When we send out our newsletter, it’s always a pleasure to be able to update you on our progress and share a story of goodwill.
One of our local caterers, Happy Trails Catering, told us late last year they were closing their doors. The owner, Kathy Black, was intent after the sale to donate everything left so that it would be well used. She asked me for help in getting the word out to the community about the sale — and the donation of refrigerators, freezers, ovens, serving utensils and cookware.
I received a lovely note from Kathy listing several places to which the big items were donated and followed the trail to an agency that received a three-section professional refrigerator.
Volunteers of America in Pomona will be managing an expanded, all-inclusive, year-round homeless shelter program beginning in July. I spoke to Mary, the partner relations specialist, who referred to their new site as a one-stop shop.They will offer homeless services to 175 people every 60 days. The program provides housing, social services, job training and referrals all under one roof.
There are so many wonderful things that come from a situation like this. Thousands of dollars in savings will go toward another cycle of helping people. We’ve eliminated a huge piece of equipment from a landfill while providing a conduit to changing lives.
Enjoy our newsletter and we hope to hear from you. Should you need some guidance to begin waste reduction in your own lives, we’ve created a list of recommendations. You’ll find it in our helpful tips column.
Thank you for your support.
Linda Hess, Founder/Chief Executive Officer
Kicking off 2018
Los Angeles Environmental Health Department conducted a Food Recovery informational training session for more than 500 health and food safety inspectors in L.A. County through LACFRI (L.A. County Food Recovery Initiative). “It’s okay to donate food” was the game-changing message for inspectors to carry back to their L.A. County food businesses.
In February, Urban Harvester and the North Hollywood Interfaith Food Bank were honored to be co-beneficiaries of a 50s themed fundraising gala. The Congregational Church of the Chimes Community and World Service Board presented the dinner, dance and silent auction. Our sincere thanks to everyone who participated in this special evening.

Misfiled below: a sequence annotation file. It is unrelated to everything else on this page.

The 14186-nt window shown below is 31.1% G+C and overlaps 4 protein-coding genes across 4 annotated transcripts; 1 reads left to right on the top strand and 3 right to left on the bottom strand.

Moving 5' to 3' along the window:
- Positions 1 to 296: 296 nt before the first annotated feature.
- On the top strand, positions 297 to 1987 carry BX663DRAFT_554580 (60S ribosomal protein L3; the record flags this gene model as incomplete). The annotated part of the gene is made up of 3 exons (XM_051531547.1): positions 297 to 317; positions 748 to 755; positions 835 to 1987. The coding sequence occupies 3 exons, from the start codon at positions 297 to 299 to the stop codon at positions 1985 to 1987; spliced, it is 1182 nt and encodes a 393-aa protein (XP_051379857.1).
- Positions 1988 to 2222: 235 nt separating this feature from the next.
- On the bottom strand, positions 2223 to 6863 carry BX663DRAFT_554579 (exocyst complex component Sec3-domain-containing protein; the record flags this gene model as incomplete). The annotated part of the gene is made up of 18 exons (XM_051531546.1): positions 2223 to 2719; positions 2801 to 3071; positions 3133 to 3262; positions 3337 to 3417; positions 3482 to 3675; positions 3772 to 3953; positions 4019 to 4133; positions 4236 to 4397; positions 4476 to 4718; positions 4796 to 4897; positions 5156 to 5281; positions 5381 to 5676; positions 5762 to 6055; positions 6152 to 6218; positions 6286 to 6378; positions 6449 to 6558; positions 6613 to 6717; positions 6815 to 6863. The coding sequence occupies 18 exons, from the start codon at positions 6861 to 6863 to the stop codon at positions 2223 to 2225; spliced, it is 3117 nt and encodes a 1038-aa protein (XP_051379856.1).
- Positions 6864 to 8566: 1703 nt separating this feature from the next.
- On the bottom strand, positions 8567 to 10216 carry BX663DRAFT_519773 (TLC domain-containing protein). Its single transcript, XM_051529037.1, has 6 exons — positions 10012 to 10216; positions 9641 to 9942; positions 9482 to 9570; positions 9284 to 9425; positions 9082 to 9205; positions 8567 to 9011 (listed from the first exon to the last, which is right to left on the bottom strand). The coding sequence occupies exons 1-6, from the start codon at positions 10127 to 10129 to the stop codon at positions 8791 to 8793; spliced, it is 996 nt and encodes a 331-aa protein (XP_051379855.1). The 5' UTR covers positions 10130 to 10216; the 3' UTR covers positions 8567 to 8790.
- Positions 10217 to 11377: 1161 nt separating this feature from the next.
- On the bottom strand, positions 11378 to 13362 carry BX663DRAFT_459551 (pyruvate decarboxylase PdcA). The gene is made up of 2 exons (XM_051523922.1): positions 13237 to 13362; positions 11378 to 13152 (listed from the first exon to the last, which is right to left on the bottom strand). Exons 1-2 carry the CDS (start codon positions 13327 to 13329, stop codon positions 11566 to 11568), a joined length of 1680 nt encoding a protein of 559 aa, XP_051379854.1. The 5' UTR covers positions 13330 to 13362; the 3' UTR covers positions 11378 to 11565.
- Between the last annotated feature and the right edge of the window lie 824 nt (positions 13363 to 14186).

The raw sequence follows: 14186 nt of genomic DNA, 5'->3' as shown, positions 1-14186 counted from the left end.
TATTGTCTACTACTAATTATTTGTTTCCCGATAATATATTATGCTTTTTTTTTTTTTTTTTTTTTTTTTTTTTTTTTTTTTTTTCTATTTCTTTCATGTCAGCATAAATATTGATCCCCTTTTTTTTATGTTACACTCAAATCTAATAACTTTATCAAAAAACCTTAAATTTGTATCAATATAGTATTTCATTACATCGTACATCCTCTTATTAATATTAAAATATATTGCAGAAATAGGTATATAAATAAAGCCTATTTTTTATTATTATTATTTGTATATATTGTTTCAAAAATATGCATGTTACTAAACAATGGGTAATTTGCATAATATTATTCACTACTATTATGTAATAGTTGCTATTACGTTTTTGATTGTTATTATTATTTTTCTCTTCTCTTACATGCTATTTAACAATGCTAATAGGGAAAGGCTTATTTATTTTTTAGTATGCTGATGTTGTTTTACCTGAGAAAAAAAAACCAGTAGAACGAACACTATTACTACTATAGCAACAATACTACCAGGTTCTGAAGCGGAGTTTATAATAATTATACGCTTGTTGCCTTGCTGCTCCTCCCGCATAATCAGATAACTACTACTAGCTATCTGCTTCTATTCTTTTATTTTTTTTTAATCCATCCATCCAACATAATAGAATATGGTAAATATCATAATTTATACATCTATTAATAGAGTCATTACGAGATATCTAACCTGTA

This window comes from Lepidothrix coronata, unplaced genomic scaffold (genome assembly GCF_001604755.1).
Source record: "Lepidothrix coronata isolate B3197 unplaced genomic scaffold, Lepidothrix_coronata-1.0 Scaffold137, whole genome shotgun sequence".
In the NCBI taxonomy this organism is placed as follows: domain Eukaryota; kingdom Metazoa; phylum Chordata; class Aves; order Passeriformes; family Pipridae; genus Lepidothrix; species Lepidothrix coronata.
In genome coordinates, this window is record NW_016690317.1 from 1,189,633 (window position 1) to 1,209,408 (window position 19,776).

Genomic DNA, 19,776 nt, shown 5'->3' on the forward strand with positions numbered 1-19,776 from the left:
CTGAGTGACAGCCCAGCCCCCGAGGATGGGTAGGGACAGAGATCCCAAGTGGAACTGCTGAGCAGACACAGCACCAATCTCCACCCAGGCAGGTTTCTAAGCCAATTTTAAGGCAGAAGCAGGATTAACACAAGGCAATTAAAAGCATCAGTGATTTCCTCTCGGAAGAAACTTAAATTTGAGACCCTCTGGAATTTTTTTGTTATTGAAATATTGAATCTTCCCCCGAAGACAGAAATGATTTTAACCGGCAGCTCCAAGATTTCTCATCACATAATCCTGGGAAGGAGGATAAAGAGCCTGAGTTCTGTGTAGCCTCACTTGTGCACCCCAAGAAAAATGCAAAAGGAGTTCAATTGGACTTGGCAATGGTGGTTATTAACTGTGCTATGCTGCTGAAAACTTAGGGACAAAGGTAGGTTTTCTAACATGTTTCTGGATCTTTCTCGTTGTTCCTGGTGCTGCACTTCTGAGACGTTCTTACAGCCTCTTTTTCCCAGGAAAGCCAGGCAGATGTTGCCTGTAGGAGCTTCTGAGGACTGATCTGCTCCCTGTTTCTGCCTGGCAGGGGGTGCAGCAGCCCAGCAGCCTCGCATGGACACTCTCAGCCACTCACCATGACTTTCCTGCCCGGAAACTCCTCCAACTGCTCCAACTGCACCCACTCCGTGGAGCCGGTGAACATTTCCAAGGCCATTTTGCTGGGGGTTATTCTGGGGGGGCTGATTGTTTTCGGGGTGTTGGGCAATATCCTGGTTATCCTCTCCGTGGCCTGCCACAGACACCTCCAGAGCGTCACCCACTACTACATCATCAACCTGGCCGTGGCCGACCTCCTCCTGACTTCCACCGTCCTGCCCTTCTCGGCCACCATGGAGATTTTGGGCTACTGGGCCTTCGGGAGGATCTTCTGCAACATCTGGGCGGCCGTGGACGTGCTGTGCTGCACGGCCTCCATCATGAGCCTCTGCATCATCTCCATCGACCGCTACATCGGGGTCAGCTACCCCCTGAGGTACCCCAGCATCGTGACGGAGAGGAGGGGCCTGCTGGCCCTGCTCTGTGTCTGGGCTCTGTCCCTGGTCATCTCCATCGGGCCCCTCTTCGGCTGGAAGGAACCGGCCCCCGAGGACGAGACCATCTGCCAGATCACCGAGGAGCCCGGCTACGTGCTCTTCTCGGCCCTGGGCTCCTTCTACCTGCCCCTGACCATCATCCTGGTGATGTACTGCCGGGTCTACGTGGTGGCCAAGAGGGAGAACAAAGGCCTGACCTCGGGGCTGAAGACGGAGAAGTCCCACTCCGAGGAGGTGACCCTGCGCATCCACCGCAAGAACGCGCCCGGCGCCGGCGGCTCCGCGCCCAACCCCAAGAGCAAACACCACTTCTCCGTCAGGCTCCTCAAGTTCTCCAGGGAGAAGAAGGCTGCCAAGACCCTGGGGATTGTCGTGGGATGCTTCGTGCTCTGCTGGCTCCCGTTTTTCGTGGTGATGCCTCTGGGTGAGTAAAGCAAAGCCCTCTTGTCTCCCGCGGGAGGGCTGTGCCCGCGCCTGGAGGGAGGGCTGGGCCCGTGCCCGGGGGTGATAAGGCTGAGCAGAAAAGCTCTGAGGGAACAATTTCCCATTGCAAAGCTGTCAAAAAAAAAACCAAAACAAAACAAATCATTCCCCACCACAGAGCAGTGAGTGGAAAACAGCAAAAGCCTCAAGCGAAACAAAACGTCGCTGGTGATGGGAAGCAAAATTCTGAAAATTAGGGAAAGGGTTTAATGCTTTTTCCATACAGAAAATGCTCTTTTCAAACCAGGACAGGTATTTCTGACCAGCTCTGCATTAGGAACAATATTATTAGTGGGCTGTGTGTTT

Proud presenter and panelist at the SWANApalooza conference on March 6, 2018
Looking back at 2017. In case you missed it, here’s a brief recap of last year:
We continue extending our hand by orchestrating extra food donations in and around the Los Angeles area from restaurants, grocers, caterers and film shoots, manufacturers and farmers markets.
L.A. City & L.A. Food Policy Council brought together a variety of organizations. Our purpose was to meet & greet with 2-minute presentations to the L.A. City Waste Haulers Franchise to meet their AB 1826 organics diversion objectives.
The Annenberg Foundation held its amazing Alchemy capacity-building and leadership development training. Great tutorials, mentor sessions and networking. We are very grateful for the generous grant we received.
Pepperdine University Graziadio Business School invited our UH founder Linda Hess to be their client in a 16-week E2B (Education to Business) MBA course. The objective of this project was to identify alternative solutions to Urban Harvester’s development of proprietary software tools. Research, presentations and reviews were all part of this intensive course. Special thanks to Pepperdine E2B Program professors Doreen Shanahan and Charla Griffy-Brown.
Teamwork placed 14,000 emergency meals/25 pallets of shelf-stable individual meals whose stock was being rotated from a major learning institution. Orange County – #WasteNotOC, L.A. – #UrbanHarvester and #LACFRI.
We participated in the Los Angeles Cleantech Innovator (LACI) Spring Cluster to encourage cross-collaboration, agriculture and waste cluster meetings to focus on food waste. Thank you to Clare Fox of L.A. Food Policy Council, LACI and Gina Lee.
UCLA Food Week featured insightful conversations from chefs, farmers, ranchers and scientists. Highlights included conversations with chefs Neal Fraser, Mary Sue Milliken, Massimo Bottura, the Chefs Collective and Corie Brown.
The best of summer began by orchestrating the second year of extra food donations from the Altadena Farmers Market, supplying the Grandview Foundation (a sober living and treatment center in Pasadena).
Linda presented with the L.A. County Environmental Health Department & LACFRI on food rescue and community impact at the National Environmental Health Association (NEHA) Conference in Grand Rapids, Mich.
Urban Harvester was part of the film panel discussion “Wasted – The Story of Food Waste,” talking about our positive impact and vision for a successful approach.
We introduced Wendy Osmundson, founder of L.A.-based Granola Mama, to the Grandview Foundation in Pasadena to meet the folks where her donated excess food goes. Wendy and Grandview’s Executive Director, Lindy Carll, along with the Grandview chef and kitchen team cooked a wonderful dinner for clients of their program. It was an honor to be a guest for dinner.
A letter of thanks brought us a wonderful in-kind donation of 2,000 reusable food storage bags from Evert Fresh, makers of the “Green Bag.” We are happily sharing them with the community and our donation partners everywhere.
South Pasadena Chamber of Commerce invited Linda Hess to be the guest speaker for their “Shop Talk” monthly breakfast. Linda invited co-presenters Bernadet Garcia-Silva, with the L.A. County Department of Environmental Health and LACFRI, and Amber Duran representing SCS Engineering.
Dinner at the Grandview Foundation
Panel discussion at the film “Wasted – The Story of Food Waste,” opening weekend Santa Monica, October 2017
Recommended links for further information and research